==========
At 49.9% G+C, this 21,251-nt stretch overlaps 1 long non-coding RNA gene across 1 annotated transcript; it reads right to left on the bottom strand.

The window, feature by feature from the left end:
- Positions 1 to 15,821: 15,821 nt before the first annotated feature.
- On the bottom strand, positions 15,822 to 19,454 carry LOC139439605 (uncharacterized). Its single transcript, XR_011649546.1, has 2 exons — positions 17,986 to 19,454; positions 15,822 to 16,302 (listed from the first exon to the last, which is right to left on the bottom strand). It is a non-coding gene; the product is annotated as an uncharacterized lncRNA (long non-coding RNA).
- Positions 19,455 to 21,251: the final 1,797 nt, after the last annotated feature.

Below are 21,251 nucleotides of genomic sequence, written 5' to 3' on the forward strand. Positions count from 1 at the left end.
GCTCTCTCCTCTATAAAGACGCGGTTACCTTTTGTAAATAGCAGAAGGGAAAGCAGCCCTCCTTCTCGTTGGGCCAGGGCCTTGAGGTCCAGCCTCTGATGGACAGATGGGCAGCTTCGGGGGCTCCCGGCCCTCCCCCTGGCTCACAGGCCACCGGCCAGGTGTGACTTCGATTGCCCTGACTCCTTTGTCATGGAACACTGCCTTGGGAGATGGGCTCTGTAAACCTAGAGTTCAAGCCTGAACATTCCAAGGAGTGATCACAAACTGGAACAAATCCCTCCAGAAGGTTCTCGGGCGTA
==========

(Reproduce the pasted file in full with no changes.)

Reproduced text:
At 49.9% G+C, this 21,251-nt stretch overlaps 1 long non-coding RNA gene across 1 annotated transcript; it reads right to left on the bottom strand.

The window, feature by feature from the left end:
- Positions 1 to 15,821: 15,821 nt before the first annotated feature.
- On the bottom strand, positions 15,822 to 19,454 carry LOC139439605 (uncharacterized). Its single transcript, XR_011649546.1, has 2 exons — positions 17,986 to 19,454; positions 15,822 to 16,302 (listed from the first exon to the last, which is right to left on the bottom strand). It is a non-coding gene; the product is annotated as an uncharacterized lncRNA (long non-coding RNA).
- Positions 19,455 to 21,251: the final 1,797 nt, after the last annotated feature.

Below are 21,251 nucleotides of genomic sequence, written 5' to 3' on the forward strand. Positions count from 1 at the left end.
GCTCTCTCCTCTATAAAGACGCGGTTACCTTTTGTAAATAGCAGAAGGGAAAGCAGCCCTCCTTCTCGTTGGGCCAGGGCCTTGAGGTCCAGCCTCTGATGGACAGATGGGCAGCTTCGGGGGCTCCCGGCCCTCCCCCTGGCTCACAGGCCACCGGCCAGGTGTGACTTCGATTGCCCTGACTCCTTTGTCATGGAACACTGCCTTGGGAGATGGGCTCTGTAAACCTAGAGTTCAAGCCTGAACATTCCAAGGAGTGATCACAAACTGGAACAAATCCCTCCAGAAGGTTCTCGGGCGTA